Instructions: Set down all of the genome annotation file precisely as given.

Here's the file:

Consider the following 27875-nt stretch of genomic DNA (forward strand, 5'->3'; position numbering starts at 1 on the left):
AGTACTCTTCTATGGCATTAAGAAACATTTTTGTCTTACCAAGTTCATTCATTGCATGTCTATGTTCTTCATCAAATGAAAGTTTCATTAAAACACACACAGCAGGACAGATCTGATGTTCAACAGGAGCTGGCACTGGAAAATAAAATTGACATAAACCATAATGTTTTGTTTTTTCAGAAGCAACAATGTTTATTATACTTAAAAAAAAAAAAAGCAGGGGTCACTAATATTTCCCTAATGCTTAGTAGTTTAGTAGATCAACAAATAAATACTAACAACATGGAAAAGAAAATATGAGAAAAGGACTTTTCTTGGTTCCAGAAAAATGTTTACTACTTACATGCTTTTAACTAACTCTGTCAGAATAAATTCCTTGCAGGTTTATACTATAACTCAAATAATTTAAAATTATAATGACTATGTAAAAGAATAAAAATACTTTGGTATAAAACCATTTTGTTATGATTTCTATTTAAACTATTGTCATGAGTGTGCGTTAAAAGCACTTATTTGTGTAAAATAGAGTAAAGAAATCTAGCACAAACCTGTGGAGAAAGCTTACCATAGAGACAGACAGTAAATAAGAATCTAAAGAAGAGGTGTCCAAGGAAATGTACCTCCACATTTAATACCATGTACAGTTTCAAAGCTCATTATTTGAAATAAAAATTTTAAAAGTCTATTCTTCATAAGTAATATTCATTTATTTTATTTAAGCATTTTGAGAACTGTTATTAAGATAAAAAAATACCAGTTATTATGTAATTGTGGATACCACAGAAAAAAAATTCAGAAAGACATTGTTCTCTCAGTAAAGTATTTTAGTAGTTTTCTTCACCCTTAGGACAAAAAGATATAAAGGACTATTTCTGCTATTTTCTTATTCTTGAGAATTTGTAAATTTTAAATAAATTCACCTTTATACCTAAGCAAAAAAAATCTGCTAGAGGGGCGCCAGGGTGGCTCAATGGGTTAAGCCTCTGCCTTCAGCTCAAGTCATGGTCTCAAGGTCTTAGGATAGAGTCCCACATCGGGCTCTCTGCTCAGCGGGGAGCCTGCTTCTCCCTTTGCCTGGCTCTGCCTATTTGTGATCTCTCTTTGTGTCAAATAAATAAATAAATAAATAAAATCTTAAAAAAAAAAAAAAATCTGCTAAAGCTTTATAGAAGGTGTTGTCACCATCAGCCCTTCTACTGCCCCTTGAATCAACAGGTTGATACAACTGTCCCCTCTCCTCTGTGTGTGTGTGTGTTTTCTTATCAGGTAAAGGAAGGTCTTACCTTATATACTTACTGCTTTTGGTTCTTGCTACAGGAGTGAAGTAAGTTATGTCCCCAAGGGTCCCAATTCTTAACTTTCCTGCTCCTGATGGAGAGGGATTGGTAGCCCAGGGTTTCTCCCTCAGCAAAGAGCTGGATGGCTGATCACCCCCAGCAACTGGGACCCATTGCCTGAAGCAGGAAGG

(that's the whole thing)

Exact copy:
Consider the following 27875-nt stretch of genomic DNA (forward strand, 5'->3'; position numbering starts at 1 on the left):
AGTACTCTTCTATGGCATTAAGAAACATTTTTGTCTTACCAAGTTCATTCATTGCATGTCTATGTTCTTCATCAAATGAAAGTTTCATTAAAACACACACAGCAGGACAGATCTGATGTTCAACAGGAGCTGGCACTGGAAAATAAAATTGACATAAACCATAATGTTTTGTTTTTTCAGAAGCAACAATGTTTATTATACTTAAAAAAAAAAAAAGCAGGGGTCACTAATATTTCCCTAATGCTTAGTAGTTTAGTAGATCAACAAATAAATACTAACAACATGGAAAAGAAAATATGAGAAAAGGACTTTTCTTGGTTCCAGAAAAATGTTTACTACTTACATGCTTTTAACTAACTCTGTCAGAATAAATTCCTTGCAGGTTTATACTATAACTCAAATAATTTAAAATTATAATGACTATGTAAAAGAATAAAAATACTTTGGTATAAAACCATTTTGTTATGATTTCTATTTAAACTATTGTCATGAGTGTGCGTTAAAAGCACTTATTTGTGTAAAATAGAGTAAAGAAATCTAGCACAAACCTGTGGAGAAAGCTTACCATAGAGACAGACAGTAAATAAGAATCTAAAGAAGAGGTGTCCAAGGAAATGTACCTCCACATTTAATACCATGTACAGTTTCAAAGCTCATTATTTGAAATAAAAATTTTAAAAGTCTATTCTTCATAAGTAATATTCATTTATTTTATTTAAGCATTTTGAGAACTGTTATTAAGATAAAAAAATACCAGTTATTATGTAATTGTGGATACCACAGAAAAAAAATTCAGAAAGACATTGTTCTCTCAGTAAAGTATTTTAGTAGTTTTCTTCACCCTTAGGACAAAAAGATATAAAGGACTATTTCTGCTATTTTCTTATTCTTGAGAATTTGTAAATTTTAAATAAATTCACCTTTATACCTAAGCAAAAAAAATCTGCTAGAGGGGCGCCAGGGTGGCTCAATGGGTTAAGCCTCTGCCTTCAGCTCAAGTCATGGTCTCAAGGTCTTAGGATAGAGTCCCACATCGGGCTCTCTGCTCAGCGGGGAGCCTGCTTCTCCCTTTGCCTGGCTCTGCCTATTTGTGATCTCTCTTTGTGTCAAATAAATAAATAAATAAATAAAATCTTAAAAAAAAAAAAAAATCTGCTAAAGCTTTATAGAAGGTGTTGTCACCATCAGCCCTTCTACTGCCCCTTGAATCAACAGGTTGATACAACTGTCCCCTCTCCTCTGTGTGTGTGTGTGTTTTCTTATCAGGTAAAGGAAGGTCTTACCTTATATACTTACTGCTTTTGGTTCTTGCTACAGGAGTGAAGTAAGTTATGTCCCCAAGGGTCCCAATTCTTAACTTTCCTGCTCCTGATGGAGAGGGATTGGTAGCCCAGGGTTTCTCCCTCAGCAAAGAGCTGGATGGCTGATCACCCCCAGCAACTGGGACCCATTGCCTGAAGCAGGAAGG